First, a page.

Safe Digging Month: what happens when you call 811?

Susan Simpson

April is National Safe Digging Month and a reminder to always call 811 before starting any digging project large or small. But do you know what happens after you make the call to your state’s One-Call Center? Williams employees are key to making sure you stay safe.

When you contact 811 before your digging project, a One-Call ticket is created and routed to nearby utility and pipeline companies.

If Williams has a pipeline near your project, Operations will receive an electronic copy of the One-Call ticket through the company’s electronic ticket management program, KorWeb. Operations personnel will review the One-Call ticket and determine whether the scope of work is clear of any Williams’ assets. If the scope of work is not clear, Operations will send an employee to mark any Williams’ pipelines with yellow paint and/or flags, so you know their approximate location.

But, our work started way before your call. Our GIS team uses sophisticated technology to map buffers around all 30,000 miles of pipeline that Williams operates, while coordinating with Operations. That information is updated often and sent to the state One-Call Centers, ensuring a high degree of accuracy.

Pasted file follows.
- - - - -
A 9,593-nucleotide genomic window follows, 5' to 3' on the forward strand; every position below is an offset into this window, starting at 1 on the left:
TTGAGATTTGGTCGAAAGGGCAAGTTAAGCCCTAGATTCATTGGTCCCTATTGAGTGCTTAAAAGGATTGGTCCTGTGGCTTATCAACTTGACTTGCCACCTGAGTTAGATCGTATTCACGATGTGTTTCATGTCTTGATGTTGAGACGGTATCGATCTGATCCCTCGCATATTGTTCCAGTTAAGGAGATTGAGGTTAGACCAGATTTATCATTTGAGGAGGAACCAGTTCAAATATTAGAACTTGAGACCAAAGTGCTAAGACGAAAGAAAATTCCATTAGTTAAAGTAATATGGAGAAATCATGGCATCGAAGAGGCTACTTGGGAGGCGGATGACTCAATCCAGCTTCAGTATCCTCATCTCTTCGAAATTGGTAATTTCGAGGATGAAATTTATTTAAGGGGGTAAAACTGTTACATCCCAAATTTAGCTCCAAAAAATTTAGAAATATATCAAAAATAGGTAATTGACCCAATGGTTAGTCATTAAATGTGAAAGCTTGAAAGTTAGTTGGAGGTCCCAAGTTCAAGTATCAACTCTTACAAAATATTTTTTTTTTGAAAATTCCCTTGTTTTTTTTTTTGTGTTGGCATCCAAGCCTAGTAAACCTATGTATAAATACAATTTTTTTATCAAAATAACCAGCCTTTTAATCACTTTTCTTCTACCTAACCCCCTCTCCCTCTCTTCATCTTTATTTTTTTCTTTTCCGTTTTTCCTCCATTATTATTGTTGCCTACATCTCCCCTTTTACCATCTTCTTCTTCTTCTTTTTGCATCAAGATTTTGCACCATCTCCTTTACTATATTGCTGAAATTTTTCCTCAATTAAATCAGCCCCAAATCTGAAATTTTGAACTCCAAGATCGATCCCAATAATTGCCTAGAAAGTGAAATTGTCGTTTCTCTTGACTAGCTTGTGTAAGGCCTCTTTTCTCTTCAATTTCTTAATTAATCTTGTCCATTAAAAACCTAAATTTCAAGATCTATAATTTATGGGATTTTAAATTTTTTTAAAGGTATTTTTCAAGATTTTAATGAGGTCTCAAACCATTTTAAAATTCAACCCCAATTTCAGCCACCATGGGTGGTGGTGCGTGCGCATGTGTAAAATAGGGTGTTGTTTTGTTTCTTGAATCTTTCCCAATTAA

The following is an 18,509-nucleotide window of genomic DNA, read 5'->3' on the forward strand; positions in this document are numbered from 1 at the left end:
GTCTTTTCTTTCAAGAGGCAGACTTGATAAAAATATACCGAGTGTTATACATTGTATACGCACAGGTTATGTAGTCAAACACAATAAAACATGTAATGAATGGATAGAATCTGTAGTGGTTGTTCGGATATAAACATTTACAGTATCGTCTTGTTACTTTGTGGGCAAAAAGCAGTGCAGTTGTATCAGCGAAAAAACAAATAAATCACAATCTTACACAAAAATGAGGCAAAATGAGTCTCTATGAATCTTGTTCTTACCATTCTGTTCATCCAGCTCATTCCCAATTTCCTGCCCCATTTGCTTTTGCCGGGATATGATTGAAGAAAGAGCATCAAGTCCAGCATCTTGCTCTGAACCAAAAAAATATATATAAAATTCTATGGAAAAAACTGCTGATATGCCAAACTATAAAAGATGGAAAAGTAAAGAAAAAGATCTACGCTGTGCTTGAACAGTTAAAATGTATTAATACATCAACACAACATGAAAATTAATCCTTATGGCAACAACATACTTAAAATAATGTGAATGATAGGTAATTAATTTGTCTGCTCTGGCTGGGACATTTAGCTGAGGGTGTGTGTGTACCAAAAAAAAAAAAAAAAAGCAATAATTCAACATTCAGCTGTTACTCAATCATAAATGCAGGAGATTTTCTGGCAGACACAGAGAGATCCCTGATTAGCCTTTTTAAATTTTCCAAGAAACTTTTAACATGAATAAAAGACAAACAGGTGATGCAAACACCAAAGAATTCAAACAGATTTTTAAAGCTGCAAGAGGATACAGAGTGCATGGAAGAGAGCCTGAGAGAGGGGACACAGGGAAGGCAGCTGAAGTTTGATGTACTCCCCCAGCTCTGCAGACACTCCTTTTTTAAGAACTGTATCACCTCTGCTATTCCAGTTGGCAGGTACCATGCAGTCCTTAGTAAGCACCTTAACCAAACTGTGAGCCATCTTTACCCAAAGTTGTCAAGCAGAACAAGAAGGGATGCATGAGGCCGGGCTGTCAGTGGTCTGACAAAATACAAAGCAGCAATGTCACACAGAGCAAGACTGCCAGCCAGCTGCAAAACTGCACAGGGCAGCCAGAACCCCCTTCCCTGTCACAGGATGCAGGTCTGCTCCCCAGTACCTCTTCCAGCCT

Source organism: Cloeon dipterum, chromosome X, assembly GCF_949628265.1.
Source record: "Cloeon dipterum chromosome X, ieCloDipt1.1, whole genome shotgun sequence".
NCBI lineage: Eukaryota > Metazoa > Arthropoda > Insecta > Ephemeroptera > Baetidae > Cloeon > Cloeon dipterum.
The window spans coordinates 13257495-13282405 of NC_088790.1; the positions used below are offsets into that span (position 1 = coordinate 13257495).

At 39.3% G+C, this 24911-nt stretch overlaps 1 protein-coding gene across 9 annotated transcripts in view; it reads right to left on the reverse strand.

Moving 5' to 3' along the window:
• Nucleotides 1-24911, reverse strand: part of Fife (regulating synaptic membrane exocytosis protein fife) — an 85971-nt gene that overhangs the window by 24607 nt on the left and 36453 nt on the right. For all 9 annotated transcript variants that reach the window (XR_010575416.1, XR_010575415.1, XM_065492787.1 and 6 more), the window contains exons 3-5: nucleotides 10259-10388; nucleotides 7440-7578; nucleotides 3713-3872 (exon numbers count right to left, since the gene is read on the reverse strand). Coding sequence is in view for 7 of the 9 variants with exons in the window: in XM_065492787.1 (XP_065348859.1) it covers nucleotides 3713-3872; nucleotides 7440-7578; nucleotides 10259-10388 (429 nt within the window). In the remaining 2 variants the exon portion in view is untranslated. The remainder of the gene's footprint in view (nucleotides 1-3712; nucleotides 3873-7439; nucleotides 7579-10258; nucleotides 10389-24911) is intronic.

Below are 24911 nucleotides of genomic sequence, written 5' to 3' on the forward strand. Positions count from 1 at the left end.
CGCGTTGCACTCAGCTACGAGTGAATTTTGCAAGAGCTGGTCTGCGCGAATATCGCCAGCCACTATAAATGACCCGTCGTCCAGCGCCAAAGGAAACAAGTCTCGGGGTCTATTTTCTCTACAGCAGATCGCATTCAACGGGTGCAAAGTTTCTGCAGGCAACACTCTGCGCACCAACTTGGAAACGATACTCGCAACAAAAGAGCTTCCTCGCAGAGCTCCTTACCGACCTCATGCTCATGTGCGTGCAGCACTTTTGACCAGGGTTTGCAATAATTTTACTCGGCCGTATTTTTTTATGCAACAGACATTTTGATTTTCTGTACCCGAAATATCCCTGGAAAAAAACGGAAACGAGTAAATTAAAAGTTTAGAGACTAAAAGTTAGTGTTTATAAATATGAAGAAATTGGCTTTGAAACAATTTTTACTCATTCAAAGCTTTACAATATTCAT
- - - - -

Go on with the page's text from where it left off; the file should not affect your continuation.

Dynamic GIS mapping also allows our line locators to view locations of One-Call tickets overlaid with our assets, so they can be aware of clusters of excavation activities and resolve tickets quickly.

“GIS is a massive tool in being able to process requests quickly and efficiently,” said GIS Analyst Jason Fuller. “We work in partnership with Public Safety and Operations employees to follow strict protocols, so that every ticket is cleared properly for the safety of our workers, the public, our assets and the environment.”

In fact, last year Williams responded to 240,000 One-Call requests across our footprint. Only about 25,000 required line locators to mark our utilities, thanks to the accuracy of GIS mapping.

Damage Prevention Specialist Tyson Hacking located underground lines when he worked as an operations technician in rural Colorado. Although that sometimes required traversing difficult terrain in inclement weather, he said it was satisfying to know that his work kept others safe. 

“It’s critical that anyone, whether a homeowner planting a tree or a professional excavator, always calls 811 before digging,” he said. “Not only is it the law, it’s easy and could save your life.”

Utility location crews use specific colors to indicate the location of lines underground.

  • Yellow: natural gas
  • Red: electric power lines or cables
  • Orange: communication, alarm or signal lines
  • Blue: potable water
  • Green: sewers and drain lines
  • White: proposed excavation limits or route
  • Pink: temporary survey markings
  • Purple: reclaimed water, irrigation and slurry lines